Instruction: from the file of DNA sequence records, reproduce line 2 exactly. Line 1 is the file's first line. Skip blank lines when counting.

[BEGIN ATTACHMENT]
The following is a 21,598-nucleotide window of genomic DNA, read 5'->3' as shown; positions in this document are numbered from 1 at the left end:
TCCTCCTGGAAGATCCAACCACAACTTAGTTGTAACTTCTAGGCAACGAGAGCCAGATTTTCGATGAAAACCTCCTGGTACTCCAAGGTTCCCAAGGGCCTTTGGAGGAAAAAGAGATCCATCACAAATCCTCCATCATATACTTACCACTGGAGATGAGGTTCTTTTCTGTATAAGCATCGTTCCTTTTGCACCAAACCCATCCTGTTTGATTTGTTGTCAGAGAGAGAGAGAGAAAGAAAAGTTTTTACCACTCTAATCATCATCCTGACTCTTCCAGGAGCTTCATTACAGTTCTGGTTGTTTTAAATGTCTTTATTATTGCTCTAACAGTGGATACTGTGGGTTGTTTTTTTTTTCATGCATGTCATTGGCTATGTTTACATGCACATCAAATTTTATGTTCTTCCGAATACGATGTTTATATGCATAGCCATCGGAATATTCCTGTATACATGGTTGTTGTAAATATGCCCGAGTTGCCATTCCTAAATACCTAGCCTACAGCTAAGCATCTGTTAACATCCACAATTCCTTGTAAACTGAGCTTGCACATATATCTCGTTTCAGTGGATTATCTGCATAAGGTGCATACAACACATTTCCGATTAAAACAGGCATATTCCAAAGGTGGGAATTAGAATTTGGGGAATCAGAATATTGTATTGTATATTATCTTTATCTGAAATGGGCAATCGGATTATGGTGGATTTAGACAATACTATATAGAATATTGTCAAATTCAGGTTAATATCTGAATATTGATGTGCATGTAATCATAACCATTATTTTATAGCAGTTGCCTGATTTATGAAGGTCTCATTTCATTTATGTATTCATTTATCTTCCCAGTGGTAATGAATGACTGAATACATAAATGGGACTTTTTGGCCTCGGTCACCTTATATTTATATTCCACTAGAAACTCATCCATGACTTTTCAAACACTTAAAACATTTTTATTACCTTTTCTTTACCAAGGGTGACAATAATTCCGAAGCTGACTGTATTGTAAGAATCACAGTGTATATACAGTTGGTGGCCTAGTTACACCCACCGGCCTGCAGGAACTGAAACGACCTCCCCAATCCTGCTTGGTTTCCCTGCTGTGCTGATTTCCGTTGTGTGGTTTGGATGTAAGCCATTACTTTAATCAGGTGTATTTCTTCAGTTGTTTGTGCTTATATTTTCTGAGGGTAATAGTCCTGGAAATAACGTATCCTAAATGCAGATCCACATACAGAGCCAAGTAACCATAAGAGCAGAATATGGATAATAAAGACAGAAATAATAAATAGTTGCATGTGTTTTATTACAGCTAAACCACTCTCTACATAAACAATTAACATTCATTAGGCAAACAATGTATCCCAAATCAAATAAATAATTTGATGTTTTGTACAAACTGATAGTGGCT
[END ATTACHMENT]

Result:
TCCTCCTGGAAGATCCAACCACAACTTAGTTGTAACTTCTAGGCAACGAGAGCCAGATTTTCGATGAAAACCTCCTGGTACTCCAAGGTTCCCAAGGGCCTTTGGAGGAAAAAGAGATCCATCACAAATCCTCCATCATATACTTACCACTGGAGATGAGGTTCTTTTCTGTATAAGCATCGTTCCTTTTGCACCAAACCCATCCTGTTTGATTTGTTGTCAGAGAGAGAGAGAGAAAGAAAAGTTTTTACCACTCTAATCATCATCCTGACTCTTCCAGGAGCTTCATTACAGTTCTGGTTGTTTTAAATGTCTTTATTATTGCTCTAACAGTGGATACTGTGGGTTGTTTTTTTTTTCATGCATGTCATTGGCTATGTTTACATGCACATCAAATTTTATGTTCTTCCGAATACGATGTTTATATGCATAGCCATCGGAATATTCCTGTATACATGGTTGTTGTAAATATGCCCGAGTTGCCATTCCTAAATACCTAGCCTACAGCTAAGCATCTGTTAACATCCACAATTCCTTGTAAACTGAGCTTGCACATATATCTCGTTTCAGTGGATTATCTGCATAAGGTGCATACAACACATTTCCGATTAAAACAGGCATATTCCAAAGGTGGGAATTAGAATTTGGGGAATCAGAATATTGTATTGTATATTATCTTTATCTGAAATGGGCAATCGGATTATGGTGGATTTAGACAATACTATATAGAATATTGTCAAATTCAGGTTAATATCTGAATATTGATGTGCATGTAATCATAACCATTATTTTATAGCAGTTGCCTGATTTATGAAGGTCTCATTTCATTTATGTATTCATTTATCTTCCCAGTGGTAATGAATGACTGAATACATAAATGGGACTTTTTGGCCTCGGTCACCTTATATTTATATTCCACTAGAAACTCATCCATGACTTTTCAAACACTTAAAACATTTTTATTACCTTTTCTTTACCAAGGGTGACAATAATTCCGAAGCTGACTGTATTGTAAGAATCACAGTGTATATACAGTTGGTGGCCTAGTTACACCCACCGGCCTGCAGGAACTGAAACGACCTCCCCAATCCTGCTTGGTTTCCCTGCTGTGCTGATTTCCGTTGTGTGGTTTGGATGTAAGCCATTACTTTAATCAGGTGTATTTCTTCAGTTGTTTGTGCTTATATTTTCTGAGGGTAATAGTCCTGGAAATAACGTATCCTAAATGCAGATCCACATACAGAGCCAAGTAACCATAAGAGCAGAATATGGATAATAAAGACAGAAATAATAAATAGTTGCATGTGTTTTATTACAGCTAAACCACTCTCTACATAAACAATTAACATTCATTAGGCAAACAATGTATCCCAAATCAAATAAATAATTTGATGTTTTGTACAAACTGATAGTGGCT